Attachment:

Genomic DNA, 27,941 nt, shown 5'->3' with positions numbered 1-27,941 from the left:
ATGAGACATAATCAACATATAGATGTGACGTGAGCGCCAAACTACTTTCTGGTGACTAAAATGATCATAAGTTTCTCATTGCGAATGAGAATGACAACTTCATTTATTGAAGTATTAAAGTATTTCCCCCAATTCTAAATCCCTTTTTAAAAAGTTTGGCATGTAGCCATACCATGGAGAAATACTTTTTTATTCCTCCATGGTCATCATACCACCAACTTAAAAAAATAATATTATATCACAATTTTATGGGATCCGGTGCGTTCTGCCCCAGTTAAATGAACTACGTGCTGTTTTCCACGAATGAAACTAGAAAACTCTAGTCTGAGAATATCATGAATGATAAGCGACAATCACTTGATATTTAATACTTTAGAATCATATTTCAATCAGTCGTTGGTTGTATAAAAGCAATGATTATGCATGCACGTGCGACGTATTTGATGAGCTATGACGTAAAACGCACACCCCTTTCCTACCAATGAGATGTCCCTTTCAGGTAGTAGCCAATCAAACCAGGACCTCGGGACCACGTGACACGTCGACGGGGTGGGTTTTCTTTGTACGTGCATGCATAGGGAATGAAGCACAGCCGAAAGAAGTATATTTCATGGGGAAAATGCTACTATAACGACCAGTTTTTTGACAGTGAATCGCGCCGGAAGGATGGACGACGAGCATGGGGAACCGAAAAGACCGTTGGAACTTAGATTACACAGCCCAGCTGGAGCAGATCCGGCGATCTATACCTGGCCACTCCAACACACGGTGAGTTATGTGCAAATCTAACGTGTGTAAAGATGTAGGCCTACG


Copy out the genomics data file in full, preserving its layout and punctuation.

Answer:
Genomic DNA, 27,941 nt, shown 5'->3' with positions numbered 1-27,941 from the left:
ATGAGACATAATCAACATATAGATGTGACGTGAGCGCCAAACTACTTTCTGGTGACTAAAATGATCATAAGTTTCTCATTGCGAATGAGAATGACAACTTCATTTATTGAAGTATTAAAGTATTTCCCCCAATTCTAAATCCCTTTTTAAAAAGTTTGGCATGTAGCCATACCATGGAGAAATACTTTTTTATTCCTCCATGGTCATCATACCACCAACTTAAAAAAATAATATTATATCACAATTTTATGGGATCCGGTGCGTTCTGCCCCAGTTAAATGAACTACGTGCTGTTTTCCACGAATGAAACTAGAAAACTCTAGTCTGAGAATATCATGAATGATAAGCGACAATCACTTGATATTTAATACTTTAGAATCATATTTCAATCAGTCGTTGGTTGTATAAAAGCAATGATTATGCATGCACGTGCGACGTATTTGATGAGCTATGACGTAAAACGCACACCCCTTTCCTACCAATGAGATGTCCCTTTCAGGTAGTAGCCAATCAAACCAGGACCTCGGGACCACGTGACACGTCGACGGGGTGGGTTTTCTTTGTACGTGCATGCATAGGGAATGAAGCACAGCCGAAAGAAGTATATTTCATGGGGAAAATGCTACTATAACGACCAGTTTTTTGACAGTGAATCGCGCCGGAAGGATGGACGACGAGCATGGGGAACCGAAAAGACCGTTGGAACTTAGATTACACAGCCCAGCTGGAGCAGATCCGGCGATCTATACCTGGCCACTCCAACACACGGTGAGTTATGTGCAAATCTAACGTGTGTAAAGATGTAGGCCTACG